top of page

The Locked Diary #19: Everything I've Ever Wanted

The final chapter.


I don't know for *sure* if Sharon—my peacoat-wearing Virginia Slim-suckin’ guardian angel drenched in Clinique "Happy"—was right when she predicted I’d physically die if I stayed in New York.

And honestly? I’ll never know for *sure.* Because the morning after Sharon paid me a visit in my old apartment in Cobble Hill—(where the street rats are discreet and the moms have affairs with their lesbian personal trainers)—I skipped town, babe. I booked a one-way ticket to Florida and got the hell out of there.

But that’s not the entire story.

I don’t have time to get into the entire story—so here’s the ~gist~ of it: Remember how I told you, in the last chapter, that I was chock full of this unshakable feeling that something bad was about to happen? But I dismissed the bad feeling, as per usual. Gaslit myself with the same old narrative: you can’t trust your intuition, bitch. Not now. You’re high off heartbreak.

But something bad *did* happen.

A girl died.

A beautiful girl.

I asked her best friend what name to give her in this piece. He told me, just a few weeks ago, over bottles of orange wine and heaping plates of pasta at a divine little bistro in Echo Park, to refer to her as Diva.

“We called each other that,” he sighed into his spaghetti, baby blue eyes lighter and brighter from the wave of tears held hostage in the confines of each socket.

I twisted my fork into the hunk of burrata luxuriously splayed before me. “Diva, it is,” I lilted, my heart cracking open so wide it captured a sliver of the sun. (I’ve yet to release my stolen slice of sunshine—it just feels ~warmer~ in my heart now. And after a seemingly endless internal winter—the heat—it feels…fucking nice, you know?)

See what our beloved mutual friend didn't know—what Diva didn’t know—what *no one* really knows—is that Diva was one of my great muses. And what a ~muse~ she was: A hairstylist with honey-brown extensions as long as Beyonce's to-do list, sad hopeful eyes tender like a fawn, chunky gold hoop earrings hanging heavier than the hurt in her heart.

I saw myself in Diva too. Like me, she was a wild juxtaposition. She lived in the cross-sections of life. The shaky caution-taped territory where wild sensitivity collides with wild vanity. She was the heartbroken tears you'll never see fall down a cheek ‘cause they’re caught in the Venus Flytraps of eyelash extensions. She was a beautiful mess in the throes of a toxic love affair with unabashed generosity. She was sticky honey dripping into things undeserving of her authentic sweetness.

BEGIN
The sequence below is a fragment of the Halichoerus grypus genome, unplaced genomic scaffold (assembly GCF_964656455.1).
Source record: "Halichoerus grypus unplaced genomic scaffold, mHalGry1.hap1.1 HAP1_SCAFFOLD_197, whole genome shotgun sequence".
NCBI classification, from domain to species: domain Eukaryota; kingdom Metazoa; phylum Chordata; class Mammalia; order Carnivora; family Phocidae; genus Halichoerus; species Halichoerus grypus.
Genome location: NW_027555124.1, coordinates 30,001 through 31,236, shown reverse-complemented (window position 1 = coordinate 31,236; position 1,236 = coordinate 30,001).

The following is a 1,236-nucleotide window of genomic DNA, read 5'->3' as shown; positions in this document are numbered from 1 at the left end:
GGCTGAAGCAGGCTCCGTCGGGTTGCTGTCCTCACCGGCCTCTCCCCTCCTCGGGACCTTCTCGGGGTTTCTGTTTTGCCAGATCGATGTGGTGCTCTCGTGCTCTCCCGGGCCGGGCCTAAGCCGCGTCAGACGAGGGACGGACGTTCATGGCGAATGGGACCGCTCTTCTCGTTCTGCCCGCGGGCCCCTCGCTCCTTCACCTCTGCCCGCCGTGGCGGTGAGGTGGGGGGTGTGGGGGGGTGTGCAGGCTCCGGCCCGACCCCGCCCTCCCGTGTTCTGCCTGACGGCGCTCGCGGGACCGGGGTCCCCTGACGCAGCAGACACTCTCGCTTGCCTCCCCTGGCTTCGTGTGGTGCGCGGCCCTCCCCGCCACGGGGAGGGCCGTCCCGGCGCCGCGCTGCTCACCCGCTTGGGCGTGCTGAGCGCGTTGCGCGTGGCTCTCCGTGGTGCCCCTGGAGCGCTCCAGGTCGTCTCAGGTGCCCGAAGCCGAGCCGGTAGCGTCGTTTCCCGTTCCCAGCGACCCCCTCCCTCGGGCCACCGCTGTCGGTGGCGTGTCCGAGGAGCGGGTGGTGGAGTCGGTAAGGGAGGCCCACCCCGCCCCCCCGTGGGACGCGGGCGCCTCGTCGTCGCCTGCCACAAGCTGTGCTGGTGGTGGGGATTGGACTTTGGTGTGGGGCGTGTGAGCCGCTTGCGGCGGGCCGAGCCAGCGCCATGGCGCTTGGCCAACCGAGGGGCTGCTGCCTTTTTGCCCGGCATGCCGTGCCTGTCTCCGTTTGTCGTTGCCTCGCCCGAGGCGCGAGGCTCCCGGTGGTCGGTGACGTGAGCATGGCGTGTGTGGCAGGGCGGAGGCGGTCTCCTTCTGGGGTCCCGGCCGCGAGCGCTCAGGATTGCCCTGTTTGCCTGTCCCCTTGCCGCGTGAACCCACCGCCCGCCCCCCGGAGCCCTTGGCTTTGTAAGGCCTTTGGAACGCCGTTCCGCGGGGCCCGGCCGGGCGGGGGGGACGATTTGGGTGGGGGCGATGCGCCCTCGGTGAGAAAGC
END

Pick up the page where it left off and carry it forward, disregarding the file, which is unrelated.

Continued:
She was always over-extending herself, the kind of girl who takes in giant stray dogs found in dumpsters. Her small studio apartment packed with misunderstood mutts teeming with too much-unfiltered trauma for this filtered world. The kind of pets basic bitches fear because they can't identify the breed.

But dogs and beauty and messiness and false eyelashes and extra virgin hair extensions and over-the-top generosity and sensational empathy aside, what I appreciated the most about Diva was her glitter.

And if there’s anything I’ve learned here on planet Earth, it’s this: being a glittery girl is a crucial ingredient to a magical life. But it also can be the hotel room key that unlocks the iron door to a dangerous life, too. You’ve got to have self-love and radical self-acceptance in droves in order to function healthily as a glittery girl.

Because a lot of people are destabilized by the mere sight of glitter. “It’s so hard to clean” they’ll bitch and moan, pulling their dust-busters out of their pantries, sucking up the essence of what makes you, you. Especially when you're young. If you are sparkly and born into a sparkle-less family that tries to mattify your god-given glow—it's very easy to end up becoming very ashamed of who you are.

I understand. It happened to me and a lot of the women I've loved along the way. The school system tries to diagnose your imagination as some kind of deficit disorder, they attempt to medicate away your daydreams and you just end up thinking something is wrong with *you.* Your world is too small during those pivotal, shape-shifting years to know that one day when you're out in the real world you'll be celebrated for being shiny, that one day you'll find friends who help you understand that the effortless glimmer that shimmers from within is not a mental disorder—it's your superpower—that it's actually your dull-as-a-doorknob hometown that's missing the key.

But feeling like a misfit can follow you into adulthood if you don't have the tools to dismantle the damage of being a sparkly kid. And even if you do end up a grown-up regarded as pretty and talented and popular—you can still feel like a space alien most of the time.

Diva was as pretty as Brittany Spears in '03, was blessed with the talent of transforming dishwater blondes into vibrant bombshells, and was as beloved by the party boys as Edie Sedgwick during her stint as a Warhol superstar.

In fact, Diva reminded me of Edie, my original muse since sixteen.

Diva and Edie—they both had that unique, unaffected charisma rarely embodied by beautiful girls. Like she was the kind of beautiful girl whose smile lit up the room, but she didn’t know that about herself. Most beauties are hyper-aware of their grin’s ability to tamper with the temperature—which makes them so much less powerful than their less-aware cohorts, I think.

Diva was powerful. But she didn’t realize it.

Diva’s sparkle could’ve lit up all the Christmas trees in the world. But she wasn’t aware of her electrical current.

Diva was a rare jewel. But she gave herself to people who can't tell the difference between a rock and a ruby.

Mostly, Diva was magnetic.